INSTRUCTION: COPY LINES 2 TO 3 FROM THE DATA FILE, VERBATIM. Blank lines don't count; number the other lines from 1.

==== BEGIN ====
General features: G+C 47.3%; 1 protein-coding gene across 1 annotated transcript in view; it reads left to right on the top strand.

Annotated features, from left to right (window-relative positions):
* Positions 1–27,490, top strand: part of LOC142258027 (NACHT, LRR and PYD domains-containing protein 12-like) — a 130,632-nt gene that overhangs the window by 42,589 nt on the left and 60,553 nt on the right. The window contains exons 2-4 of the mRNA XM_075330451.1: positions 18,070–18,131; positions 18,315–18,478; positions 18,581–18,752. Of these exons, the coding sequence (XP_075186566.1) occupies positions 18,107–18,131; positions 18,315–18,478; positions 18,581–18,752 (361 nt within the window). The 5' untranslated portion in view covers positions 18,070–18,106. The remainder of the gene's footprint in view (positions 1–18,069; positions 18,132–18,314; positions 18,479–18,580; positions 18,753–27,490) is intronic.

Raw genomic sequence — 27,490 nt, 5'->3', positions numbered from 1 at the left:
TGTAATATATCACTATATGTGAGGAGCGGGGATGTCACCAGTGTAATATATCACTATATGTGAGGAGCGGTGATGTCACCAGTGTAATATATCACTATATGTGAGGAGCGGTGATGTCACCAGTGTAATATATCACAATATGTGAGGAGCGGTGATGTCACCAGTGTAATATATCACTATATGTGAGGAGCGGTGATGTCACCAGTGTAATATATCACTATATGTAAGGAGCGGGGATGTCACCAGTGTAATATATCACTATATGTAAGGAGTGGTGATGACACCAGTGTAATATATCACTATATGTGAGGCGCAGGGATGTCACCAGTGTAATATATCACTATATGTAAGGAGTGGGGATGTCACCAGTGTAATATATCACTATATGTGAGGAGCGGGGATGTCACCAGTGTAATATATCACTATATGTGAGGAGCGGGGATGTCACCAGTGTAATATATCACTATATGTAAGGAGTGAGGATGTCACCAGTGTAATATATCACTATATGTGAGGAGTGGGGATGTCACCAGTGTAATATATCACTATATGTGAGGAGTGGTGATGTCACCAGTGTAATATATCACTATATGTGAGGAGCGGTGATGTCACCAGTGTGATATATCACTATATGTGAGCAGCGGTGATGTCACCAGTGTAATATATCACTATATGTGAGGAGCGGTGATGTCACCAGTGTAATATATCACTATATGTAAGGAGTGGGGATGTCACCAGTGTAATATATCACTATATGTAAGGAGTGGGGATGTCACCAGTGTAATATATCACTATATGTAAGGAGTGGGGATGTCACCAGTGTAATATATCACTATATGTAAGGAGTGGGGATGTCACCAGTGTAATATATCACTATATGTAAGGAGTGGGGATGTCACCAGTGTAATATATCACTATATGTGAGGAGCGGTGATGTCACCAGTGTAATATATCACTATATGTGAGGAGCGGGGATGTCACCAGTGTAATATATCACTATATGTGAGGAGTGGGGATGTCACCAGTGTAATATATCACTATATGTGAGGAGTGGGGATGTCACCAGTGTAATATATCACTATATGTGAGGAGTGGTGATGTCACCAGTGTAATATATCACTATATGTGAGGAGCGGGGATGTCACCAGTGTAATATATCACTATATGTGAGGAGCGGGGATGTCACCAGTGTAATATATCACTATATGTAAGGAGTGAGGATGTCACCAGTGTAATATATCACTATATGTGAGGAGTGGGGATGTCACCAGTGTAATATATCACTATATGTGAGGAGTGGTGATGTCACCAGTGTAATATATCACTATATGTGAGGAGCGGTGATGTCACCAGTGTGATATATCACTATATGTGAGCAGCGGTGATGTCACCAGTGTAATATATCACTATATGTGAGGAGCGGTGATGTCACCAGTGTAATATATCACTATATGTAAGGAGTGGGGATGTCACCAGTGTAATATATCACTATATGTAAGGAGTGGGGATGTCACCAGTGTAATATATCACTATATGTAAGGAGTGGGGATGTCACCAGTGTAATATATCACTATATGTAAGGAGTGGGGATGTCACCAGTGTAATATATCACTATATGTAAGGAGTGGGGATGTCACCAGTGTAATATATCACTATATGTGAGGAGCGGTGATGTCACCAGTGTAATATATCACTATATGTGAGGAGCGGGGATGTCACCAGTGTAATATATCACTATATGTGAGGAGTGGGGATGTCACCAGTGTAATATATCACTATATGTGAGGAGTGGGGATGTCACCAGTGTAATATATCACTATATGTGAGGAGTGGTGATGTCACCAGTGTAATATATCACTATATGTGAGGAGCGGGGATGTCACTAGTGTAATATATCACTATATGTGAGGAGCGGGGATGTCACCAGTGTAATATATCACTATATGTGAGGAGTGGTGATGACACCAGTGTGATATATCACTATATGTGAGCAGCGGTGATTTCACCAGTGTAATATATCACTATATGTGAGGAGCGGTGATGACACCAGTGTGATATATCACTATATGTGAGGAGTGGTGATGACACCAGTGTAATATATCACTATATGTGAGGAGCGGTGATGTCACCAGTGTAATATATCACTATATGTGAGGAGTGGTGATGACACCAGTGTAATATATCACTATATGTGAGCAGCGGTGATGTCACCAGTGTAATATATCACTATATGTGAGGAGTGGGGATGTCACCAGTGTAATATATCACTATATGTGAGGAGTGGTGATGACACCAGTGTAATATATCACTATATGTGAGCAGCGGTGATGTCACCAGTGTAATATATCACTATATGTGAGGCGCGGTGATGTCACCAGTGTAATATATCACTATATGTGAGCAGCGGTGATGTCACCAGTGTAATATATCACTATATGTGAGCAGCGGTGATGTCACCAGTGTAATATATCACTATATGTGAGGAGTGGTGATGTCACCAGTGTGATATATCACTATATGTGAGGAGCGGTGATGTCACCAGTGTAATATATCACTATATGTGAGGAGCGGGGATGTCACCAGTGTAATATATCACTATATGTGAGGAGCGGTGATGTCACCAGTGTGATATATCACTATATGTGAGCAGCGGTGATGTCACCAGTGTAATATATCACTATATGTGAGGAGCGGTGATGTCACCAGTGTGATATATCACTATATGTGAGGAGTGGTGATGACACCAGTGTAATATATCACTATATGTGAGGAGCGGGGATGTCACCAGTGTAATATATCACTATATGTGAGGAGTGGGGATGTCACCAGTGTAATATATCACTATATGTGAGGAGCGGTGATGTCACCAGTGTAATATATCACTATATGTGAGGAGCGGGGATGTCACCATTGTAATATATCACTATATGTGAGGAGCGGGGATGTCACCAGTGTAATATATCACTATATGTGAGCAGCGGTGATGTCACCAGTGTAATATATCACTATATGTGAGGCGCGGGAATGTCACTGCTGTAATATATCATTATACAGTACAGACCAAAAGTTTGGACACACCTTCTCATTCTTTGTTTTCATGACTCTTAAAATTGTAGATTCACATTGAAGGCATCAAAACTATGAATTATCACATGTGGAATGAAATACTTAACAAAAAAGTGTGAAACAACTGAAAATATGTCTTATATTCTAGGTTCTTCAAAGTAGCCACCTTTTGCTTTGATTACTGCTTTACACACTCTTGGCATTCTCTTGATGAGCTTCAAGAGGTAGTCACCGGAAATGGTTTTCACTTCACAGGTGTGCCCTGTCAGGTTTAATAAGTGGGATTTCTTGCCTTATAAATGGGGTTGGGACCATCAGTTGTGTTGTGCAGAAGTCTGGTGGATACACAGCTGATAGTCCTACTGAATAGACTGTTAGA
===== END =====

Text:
Annotated features, from left to right (window-relative positions):
* Positions 1–27,490, top strand: part of LOC142258027 (NACHT, LRR and PYD domains-containing protein 12-like) — a 130,632-nt gene that overhangs the window by 42,589 nt on the left and 60,553 nt on the right. The window contains exons 2-4 of the mRNA XM_075330451.1: positions 18,070–18,131; positions 18,315–18,478; positions 18,581–18,752. Of these exons, the coding sequence (XP_075186566.1) occupies positions 18,107–18,131; positions 18,315–18,478; positions 18,581–18,752 (361 nt within the window). The 5' untranslated portion in view covers positions 18,070–18,106. The remainder of the gene's footprint in view (positions 1–18,069; positions 18,132–18,314; positions 18,479–18,580; positions 18,753–27,490) is intronic.